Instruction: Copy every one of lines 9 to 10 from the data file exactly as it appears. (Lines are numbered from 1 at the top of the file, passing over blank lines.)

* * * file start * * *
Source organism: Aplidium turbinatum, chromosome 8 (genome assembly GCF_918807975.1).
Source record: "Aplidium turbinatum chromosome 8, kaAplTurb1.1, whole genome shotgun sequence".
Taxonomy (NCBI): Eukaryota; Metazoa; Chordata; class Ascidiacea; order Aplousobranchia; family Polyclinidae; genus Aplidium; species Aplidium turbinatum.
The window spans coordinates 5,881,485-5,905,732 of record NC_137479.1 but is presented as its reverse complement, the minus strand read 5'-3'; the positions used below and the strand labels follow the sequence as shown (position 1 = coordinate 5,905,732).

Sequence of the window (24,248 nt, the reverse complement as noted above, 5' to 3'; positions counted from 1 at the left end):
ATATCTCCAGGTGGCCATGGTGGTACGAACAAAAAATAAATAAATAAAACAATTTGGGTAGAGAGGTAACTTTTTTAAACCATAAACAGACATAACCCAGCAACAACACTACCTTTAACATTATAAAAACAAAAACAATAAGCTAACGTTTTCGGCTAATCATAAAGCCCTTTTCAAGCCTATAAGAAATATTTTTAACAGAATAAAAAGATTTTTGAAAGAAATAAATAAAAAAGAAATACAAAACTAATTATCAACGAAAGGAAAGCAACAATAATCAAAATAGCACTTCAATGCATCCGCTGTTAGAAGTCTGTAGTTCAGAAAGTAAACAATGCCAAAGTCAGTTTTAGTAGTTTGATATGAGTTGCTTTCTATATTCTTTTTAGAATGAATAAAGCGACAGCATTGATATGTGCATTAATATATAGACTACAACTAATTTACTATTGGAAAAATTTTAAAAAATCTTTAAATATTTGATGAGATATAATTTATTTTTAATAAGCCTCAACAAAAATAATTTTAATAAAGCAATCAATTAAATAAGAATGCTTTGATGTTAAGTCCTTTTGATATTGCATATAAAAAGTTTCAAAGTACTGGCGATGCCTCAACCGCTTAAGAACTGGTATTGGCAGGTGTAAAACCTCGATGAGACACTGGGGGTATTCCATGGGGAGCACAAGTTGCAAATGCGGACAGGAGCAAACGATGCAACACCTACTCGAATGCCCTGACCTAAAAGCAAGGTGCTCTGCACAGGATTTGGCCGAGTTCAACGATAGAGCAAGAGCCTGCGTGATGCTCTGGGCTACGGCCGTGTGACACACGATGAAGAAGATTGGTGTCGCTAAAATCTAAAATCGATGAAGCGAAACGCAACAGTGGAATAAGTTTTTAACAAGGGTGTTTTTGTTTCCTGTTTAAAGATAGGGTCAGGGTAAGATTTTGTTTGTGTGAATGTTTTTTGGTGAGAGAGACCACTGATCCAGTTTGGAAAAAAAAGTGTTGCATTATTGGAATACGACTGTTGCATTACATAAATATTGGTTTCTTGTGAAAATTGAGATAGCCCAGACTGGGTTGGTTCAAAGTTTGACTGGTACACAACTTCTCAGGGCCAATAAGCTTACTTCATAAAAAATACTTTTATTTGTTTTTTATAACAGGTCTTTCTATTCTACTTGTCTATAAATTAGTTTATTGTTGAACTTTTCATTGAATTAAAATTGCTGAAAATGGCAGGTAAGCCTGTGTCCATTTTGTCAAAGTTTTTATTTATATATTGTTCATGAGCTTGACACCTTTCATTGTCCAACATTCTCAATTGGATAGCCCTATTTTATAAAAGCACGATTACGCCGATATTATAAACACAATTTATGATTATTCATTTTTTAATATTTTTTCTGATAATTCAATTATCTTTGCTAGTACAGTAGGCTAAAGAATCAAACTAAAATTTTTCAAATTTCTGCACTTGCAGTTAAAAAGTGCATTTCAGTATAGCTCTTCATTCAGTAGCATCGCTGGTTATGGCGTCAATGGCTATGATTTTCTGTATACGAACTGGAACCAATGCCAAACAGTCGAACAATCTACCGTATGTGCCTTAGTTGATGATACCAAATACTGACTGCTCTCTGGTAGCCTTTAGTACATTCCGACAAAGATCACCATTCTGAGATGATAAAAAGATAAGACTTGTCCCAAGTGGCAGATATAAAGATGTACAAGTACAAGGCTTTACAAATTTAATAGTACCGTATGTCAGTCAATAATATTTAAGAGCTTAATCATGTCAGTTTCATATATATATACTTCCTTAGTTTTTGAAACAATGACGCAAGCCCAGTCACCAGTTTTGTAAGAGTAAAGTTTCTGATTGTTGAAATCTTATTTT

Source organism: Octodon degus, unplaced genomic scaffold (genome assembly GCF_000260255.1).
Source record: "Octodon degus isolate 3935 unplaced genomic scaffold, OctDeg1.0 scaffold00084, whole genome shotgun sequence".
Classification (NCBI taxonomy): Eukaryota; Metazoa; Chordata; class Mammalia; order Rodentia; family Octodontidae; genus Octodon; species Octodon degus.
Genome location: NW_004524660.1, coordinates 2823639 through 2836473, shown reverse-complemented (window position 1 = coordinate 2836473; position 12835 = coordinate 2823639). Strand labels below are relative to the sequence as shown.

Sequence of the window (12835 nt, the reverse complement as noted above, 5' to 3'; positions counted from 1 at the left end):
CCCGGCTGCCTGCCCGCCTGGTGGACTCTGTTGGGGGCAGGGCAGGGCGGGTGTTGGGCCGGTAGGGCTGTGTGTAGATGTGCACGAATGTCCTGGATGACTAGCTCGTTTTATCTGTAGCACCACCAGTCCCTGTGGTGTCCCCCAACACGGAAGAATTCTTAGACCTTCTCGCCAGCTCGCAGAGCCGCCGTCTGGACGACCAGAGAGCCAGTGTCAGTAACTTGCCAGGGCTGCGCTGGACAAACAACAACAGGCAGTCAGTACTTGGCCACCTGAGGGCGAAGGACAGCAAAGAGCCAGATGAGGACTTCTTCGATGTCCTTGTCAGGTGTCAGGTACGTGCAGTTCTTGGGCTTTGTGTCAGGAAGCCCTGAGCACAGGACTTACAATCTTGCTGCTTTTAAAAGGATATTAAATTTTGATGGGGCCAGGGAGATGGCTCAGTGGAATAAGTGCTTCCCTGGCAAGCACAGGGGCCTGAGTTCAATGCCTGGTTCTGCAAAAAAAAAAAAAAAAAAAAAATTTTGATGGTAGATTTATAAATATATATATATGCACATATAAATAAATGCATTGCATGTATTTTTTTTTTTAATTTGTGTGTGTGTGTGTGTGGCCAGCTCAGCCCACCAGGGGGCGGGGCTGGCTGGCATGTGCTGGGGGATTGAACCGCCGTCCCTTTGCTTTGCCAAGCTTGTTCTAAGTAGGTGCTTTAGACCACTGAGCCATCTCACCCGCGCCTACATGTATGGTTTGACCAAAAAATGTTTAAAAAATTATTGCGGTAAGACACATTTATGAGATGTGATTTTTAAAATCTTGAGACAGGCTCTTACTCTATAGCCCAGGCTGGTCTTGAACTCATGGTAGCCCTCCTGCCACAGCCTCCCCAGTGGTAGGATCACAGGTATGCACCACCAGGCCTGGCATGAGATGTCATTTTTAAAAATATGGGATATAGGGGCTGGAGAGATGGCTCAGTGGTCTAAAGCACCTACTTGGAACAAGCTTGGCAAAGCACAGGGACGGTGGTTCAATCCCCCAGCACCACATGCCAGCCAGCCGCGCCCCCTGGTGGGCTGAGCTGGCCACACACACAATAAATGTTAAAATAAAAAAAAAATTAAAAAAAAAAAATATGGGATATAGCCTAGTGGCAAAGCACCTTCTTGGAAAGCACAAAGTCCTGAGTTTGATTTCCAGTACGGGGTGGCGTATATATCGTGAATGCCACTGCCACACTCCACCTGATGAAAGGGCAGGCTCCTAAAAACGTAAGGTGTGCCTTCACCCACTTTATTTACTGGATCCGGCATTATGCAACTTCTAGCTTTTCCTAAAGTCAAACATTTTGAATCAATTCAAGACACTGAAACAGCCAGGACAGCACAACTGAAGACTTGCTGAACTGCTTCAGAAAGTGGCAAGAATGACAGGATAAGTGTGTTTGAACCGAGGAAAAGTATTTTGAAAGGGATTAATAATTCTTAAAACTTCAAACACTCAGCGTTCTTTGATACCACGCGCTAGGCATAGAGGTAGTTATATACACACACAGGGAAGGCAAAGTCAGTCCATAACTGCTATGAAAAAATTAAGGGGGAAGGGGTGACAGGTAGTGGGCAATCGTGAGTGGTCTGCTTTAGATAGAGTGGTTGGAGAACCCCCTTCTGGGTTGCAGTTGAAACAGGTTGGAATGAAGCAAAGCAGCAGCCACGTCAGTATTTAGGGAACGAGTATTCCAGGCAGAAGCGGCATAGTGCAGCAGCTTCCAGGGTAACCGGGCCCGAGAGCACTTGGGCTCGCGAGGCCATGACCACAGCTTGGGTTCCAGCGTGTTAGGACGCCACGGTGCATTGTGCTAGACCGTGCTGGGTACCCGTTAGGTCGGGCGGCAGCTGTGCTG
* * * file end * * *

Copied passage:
Classification (NCBI taxonomy): Eukaryota; Metazoa; Chordata; class Mammalia; order Rodentia; family Octodontidae; genus Octodon; species Octodon degus.
Genome location: NW_004524660.1, coordinates 2823639 through 2836473, shown reverse-complemented (window position 1 = coordinate 2836473; position 12835 = coordinate 2823639). Strand labels below are relative to the sequence as shown.